Big B's secrets of survival, as his Bollywood career turns 50
Big B's career is all set to turn 50 this year. Reinventing his job profile constantly as a public icon has been the superstar’s steady success mantra over the decades
If Big B at 76 continues to be Bollywood’s biggest survival saga yet, the reason is perhaps inherent in his Twitter introduction line itself.
Bachchan manages to occupy fan mindspace despite all that he does on the screen lately, and despite the fate of his films.
He is a different brand of hero for the aam aadmi now, doling out knowledge for the youth as KBC quizmaster, and posting pop philosophy on Twitter, Facebook and his blog.
By now, Amitabh Bachchan’s self-introduction at the top left corner of his Twitter page has become a sort of social media legend. “Actor... well, at least some are STILL saying so!!” goes @SrBachchan’s assertion.
The statement would define all that the septuagenarian Bollywood icon has exuded over the decades, by way of image. There is humility and there is humour. There is the quiet reminder that he first and foremost earned his stripes as an actor before gunning for superstardom, in an industry where histrionic skills are not mandatory for success. The word “still” in all-caps, duly suffixed with double exclamation, could be an avowal of the trait a recent Amul advertisement so wittily toasted — Bachchan has survived and thrived in unpredictable showbiz over half a century now, despite the odds.
The moot question: What keeps Bachchan going strong even in his 50th year as an actor, while rival top draws of his generation have long faded away? Dharmendra and Jeetendra have practically retired. The late Vinod Khanna failed while trying to return in the 2000s, with forgotten roles in Koylanchal, Dilwale, Players and the Dabangg films.
For a while, Rishi Kapoor looked solid enough to survive the new age with character roles as varied as the ones he essayed in Do Aur Do Paanch, Agneepath and Kapoor & Sons. He has been done in by deteriorating health now.
Even younger contemporaries as Mithun Chakraborty and Govinda, who commanded mass hysteria at one point, can hardly match Big B’s stardom in 2019.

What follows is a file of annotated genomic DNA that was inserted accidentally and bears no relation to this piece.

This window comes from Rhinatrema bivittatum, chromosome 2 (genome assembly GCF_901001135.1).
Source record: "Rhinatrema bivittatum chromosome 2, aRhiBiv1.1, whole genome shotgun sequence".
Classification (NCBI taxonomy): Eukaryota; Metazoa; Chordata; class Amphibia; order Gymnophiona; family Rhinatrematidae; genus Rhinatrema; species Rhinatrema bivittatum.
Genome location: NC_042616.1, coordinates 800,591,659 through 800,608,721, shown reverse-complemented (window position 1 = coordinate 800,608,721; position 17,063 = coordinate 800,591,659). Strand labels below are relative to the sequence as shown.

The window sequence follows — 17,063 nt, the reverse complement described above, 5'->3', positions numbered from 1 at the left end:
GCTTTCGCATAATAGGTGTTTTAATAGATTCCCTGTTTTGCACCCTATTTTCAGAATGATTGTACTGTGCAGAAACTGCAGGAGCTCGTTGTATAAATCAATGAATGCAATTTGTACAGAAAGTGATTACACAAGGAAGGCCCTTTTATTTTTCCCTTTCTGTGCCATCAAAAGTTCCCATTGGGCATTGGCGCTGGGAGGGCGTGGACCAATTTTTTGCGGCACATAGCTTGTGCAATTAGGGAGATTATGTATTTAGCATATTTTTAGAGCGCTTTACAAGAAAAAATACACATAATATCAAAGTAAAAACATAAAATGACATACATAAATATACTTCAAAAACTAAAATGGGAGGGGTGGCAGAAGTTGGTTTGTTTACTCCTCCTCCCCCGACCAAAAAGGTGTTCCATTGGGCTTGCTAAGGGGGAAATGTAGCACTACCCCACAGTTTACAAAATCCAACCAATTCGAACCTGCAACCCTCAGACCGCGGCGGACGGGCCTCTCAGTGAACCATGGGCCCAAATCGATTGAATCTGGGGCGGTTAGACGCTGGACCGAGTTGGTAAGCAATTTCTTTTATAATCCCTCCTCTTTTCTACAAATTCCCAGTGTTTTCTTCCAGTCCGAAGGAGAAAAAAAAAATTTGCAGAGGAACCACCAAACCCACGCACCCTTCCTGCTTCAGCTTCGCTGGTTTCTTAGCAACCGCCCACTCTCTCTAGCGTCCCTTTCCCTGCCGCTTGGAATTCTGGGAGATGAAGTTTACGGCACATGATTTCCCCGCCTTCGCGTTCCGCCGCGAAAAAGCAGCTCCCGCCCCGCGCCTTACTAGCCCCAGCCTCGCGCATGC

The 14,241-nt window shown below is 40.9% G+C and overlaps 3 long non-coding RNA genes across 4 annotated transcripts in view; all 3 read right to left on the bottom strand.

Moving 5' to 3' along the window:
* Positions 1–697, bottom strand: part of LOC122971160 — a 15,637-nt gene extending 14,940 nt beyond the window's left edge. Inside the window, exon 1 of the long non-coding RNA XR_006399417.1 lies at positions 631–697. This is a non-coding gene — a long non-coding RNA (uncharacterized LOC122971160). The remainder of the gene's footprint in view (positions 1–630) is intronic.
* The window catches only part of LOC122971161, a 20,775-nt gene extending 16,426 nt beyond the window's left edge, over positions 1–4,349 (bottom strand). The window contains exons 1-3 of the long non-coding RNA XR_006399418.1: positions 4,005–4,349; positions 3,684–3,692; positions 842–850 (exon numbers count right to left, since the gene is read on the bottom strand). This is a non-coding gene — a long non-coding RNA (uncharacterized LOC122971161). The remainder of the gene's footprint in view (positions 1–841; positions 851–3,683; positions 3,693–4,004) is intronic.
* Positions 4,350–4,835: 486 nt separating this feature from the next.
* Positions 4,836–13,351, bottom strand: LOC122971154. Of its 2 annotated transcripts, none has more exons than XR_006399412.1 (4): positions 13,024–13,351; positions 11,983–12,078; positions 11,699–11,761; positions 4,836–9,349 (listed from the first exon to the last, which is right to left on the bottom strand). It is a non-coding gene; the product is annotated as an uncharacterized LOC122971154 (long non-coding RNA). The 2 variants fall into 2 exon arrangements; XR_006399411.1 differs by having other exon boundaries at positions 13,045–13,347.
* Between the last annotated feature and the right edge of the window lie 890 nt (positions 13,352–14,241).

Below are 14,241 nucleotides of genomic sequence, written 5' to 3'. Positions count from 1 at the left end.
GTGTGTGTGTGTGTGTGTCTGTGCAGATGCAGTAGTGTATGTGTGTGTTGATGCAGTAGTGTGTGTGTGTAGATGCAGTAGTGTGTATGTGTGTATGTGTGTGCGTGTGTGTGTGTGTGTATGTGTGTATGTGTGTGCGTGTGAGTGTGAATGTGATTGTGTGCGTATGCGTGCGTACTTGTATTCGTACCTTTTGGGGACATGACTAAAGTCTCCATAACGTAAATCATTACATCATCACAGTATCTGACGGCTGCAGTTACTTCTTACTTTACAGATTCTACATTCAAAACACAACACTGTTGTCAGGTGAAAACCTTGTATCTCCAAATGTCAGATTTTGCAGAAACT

If Big B at 76 continues to be Bollywood’s biggest survival saga yet, the reason is perhaps inherent in his Twitter introduction line itself. Being an actor may be his first love and calling card, but the job is merely incidental for the Grand Old Man of Hindi mainstream now, after half a century in business.
Bachchan manages to occupy fan mindspace despite all that he does on the screen lately, and despite the fate of his films. He is Bollywood’s only superstar whose stature is immune to box-office consequences. Lately, his films may flop or succeed, but Big B’s stature remains unaffected.
This is primarily because, in the post Kaun Banega Crorepati (KBC) phase, the veteran has effectively morphed from just an actor-superstar into a super brand. Realising the legend of Vijay is only good for nostalgia now, Big B intelligently adapted to the changing notion of heroism. The Angry Young Man who ruled mass psyche in the seventies and the eighties has made way for a different breed of heroes, so Bachchan quickly found his niche as the wise old man of Indian television and the internet.
He is a different brand of hero for the aam aadmi now, doling out knowledge for the youth as KBC quizmaster, and posting pop philosophy on Twitter, Facebook and his blog. He has updated his screen image, too. In the eighties, it was cool for a reigning superstar to gyrate to chhed-chhaad wale gaane in Mard or Desh Premee. Today, A-list Bollywood is out rectifying such notions of machismo. It is about advocating a woman’s dignity now, as his lawyer protagonist does in Pink, or about endorsing the Beti Bachao, Beti Padhao campaign. Big B has switched job profile smartly.
That ability to adapt is perhaps best underlined in a tweet he posted not long ago. “It’s not the load that breaks us down. It’s the way we carry it,” goes the post, documented meticulously as ever with the label T3078.
The tweet is more than five-second soul curry. It reveals a significant thought process. If hysteria is a load that often breaks down demigods with ruthless precision, Bachchan has mastered the secret of dodging that hitch.
It didn’t come easy, though. If Bachchan today looks like B-Town’s maestro at reinvention, there was the phase of hiccups in the nineties, when his career hit a rough patch for the first time post superstardom. A slew of no-shows greeted Bachchan, now in his fifties. As he tried to reimagine his commercial image, there were big-ticket debacles such as Ajooba, Akayla, Lal Badshah, Sooryavansham and Kohram. The much-hyped launch of his production house, Amitabh Bachchan Corporation Limited (ABCL), came a cropper, and when the company tried foraying events management in 1996 by hosting the Miss World pageant, it courted controversy for non-payment of dues. Worse, Big B’s self-produced starrers, Mrityudaata and Major Saab, ended up costly mistakes.
Over the next decade ABCL would be re-launched as AB Corp, but the returns were far from magnificent. His brief experimentation with filmmaking pushed Big B to the brink of bankruptcy, and he made it known he would stick to acting.
Today, Big B restricts solo-starring duties to small films that ensure quick returns, as Piku, Pink, 102 Not Out or his latest, Badla. In the odd expensive outing as Thugs Of Hindustan (ToH), Big B is happy sharing spotlight with younger superstars such as Aamir Khan and Katrina Kaif.
The brisk opening of Badla, coupled by the success of Piku, Pink or 102 Not Out, and the dismal failure of ToH, says it all for Amitabh Bachchan. For the larger-than-life idol of yore, small is ideal as his career turns 50.
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